Nativity of Saint John the Baptist
The Abyss of God’s Mercy
“He shall be called John.” LK 1:60 My mother used to call me my full Christian name, Robert John, when she was upset with me. If I knew my Hebrew for John when I was a little boy I would be comforted when I heard that name. The Hebrew name for John is a combination of Jah (God) and hanan (mercy)! God is merciful.
One of the most frequent prayers in Scripture is “Lord have mercy on me”. In Hebrew it is expressed in one word: “hanani” “Have mercy on me!” In the Old Testament one of the most known uses is in Psalm 51:1. “Be merciful to me “hanani”, O God, according to Your lovingkindness (kesed); According to the greatness of Your compassion (raḥămîm) blot out my transgressions.” What is of special notice this line mentions three important words for mercy! The first word is ḥānan which has the connotation of undeserved graciousness. The second word for mercy is Kesed which has a strong association with faithful love. The third word used in this line is raḥămîm which means a deep compassionate love like that of a parent. All these words can be translated into mercy but each has strong nuances. By these three words alone mercy is treated an amazing 568 times in Old Testament! In the New Testament mercy is treated mainly by four different words 127 times!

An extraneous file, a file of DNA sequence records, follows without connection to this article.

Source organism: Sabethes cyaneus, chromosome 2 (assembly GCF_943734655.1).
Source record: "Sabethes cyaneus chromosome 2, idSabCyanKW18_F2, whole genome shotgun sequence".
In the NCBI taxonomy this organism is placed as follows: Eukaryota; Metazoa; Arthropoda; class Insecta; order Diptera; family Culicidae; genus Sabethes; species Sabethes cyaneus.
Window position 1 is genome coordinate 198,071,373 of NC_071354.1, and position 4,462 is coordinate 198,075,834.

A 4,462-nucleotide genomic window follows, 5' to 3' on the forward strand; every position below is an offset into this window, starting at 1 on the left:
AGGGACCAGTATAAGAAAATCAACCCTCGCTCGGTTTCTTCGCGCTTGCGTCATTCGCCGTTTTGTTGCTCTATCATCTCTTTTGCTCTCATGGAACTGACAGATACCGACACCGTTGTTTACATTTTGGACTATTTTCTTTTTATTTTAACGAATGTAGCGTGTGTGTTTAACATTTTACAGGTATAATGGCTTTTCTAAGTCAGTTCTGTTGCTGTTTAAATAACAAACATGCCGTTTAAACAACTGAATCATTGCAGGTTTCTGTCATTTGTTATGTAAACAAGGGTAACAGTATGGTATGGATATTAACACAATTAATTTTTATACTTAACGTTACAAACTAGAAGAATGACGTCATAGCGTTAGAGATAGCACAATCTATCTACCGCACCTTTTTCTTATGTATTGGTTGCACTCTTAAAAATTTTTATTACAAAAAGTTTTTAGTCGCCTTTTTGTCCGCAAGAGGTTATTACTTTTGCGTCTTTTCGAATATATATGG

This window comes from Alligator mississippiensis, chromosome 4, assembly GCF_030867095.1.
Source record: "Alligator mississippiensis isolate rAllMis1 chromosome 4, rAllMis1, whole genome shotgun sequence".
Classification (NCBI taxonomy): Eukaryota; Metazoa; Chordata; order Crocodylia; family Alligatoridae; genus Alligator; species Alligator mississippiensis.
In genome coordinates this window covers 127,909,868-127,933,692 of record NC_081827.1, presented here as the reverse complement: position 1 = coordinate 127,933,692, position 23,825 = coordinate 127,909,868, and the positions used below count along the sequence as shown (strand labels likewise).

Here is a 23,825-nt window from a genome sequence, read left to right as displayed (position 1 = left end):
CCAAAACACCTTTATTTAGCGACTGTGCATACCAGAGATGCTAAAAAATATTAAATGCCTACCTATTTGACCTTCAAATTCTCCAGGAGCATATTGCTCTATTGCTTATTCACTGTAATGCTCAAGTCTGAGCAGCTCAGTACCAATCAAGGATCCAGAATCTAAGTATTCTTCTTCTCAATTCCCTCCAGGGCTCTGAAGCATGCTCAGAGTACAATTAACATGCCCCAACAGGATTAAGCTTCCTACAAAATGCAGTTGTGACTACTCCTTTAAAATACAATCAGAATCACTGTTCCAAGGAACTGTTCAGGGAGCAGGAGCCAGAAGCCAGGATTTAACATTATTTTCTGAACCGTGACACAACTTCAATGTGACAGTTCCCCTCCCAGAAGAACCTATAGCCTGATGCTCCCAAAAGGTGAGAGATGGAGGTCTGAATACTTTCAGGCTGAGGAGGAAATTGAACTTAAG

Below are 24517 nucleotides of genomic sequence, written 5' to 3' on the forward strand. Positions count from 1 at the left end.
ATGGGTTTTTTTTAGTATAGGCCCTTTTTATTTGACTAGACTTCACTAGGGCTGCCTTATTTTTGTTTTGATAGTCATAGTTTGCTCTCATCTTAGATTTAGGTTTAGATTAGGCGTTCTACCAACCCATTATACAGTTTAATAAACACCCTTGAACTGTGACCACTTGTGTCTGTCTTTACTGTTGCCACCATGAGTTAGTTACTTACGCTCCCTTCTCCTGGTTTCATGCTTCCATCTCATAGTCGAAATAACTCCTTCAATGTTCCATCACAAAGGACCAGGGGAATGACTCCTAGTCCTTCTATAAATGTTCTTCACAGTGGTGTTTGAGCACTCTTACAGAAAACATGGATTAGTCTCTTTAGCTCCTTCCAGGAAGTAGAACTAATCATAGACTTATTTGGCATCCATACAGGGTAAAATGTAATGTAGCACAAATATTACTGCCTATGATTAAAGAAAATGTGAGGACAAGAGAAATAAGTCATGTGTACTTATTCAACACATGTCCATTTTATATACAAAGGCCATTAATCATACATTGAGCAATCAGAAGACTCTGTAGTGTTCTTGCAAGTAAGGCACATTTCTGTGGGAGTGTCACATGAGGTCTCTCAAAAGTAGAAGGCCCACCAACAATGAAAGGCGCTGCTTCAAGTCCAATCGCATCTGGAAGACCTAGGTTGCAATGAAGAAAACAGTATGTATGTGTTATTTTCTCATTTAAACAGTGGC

We must all live on the edge of God’s mercy. We must not be afraid to jump into the abyss of His kindness. There is a great democracy among all of us. We all exist on the margins of God’s mercy. Paul said it well: “For he says to Moses, “I will have mercy on whom I have mercy, and I will have compassion on whom I have compassion.” So then it depends not on human will or exertion, but on God, who has mercy.” Rom 9:15 God’s mercy is our ultimate reality! This is true not just because we have sinned and need forgiveness, but our very existence is an effect of His mercy. “Every good gift and every perfect gift is from above, coming down from the Father of lights with whom there is no variation or shadow due to change.” James 1:17 “But God, being rich in mercy, because of His great love with which He loved us.” EPH 2:4
“Mercy: the ultimate and supreme act by which God comes to meet us.” Misericordiae Vultus #2 Pope Francis
Fr. Bob Weiss, C.P. preaches Parish Missions and is a member of the Passionist Community in Louisville, Kentucky.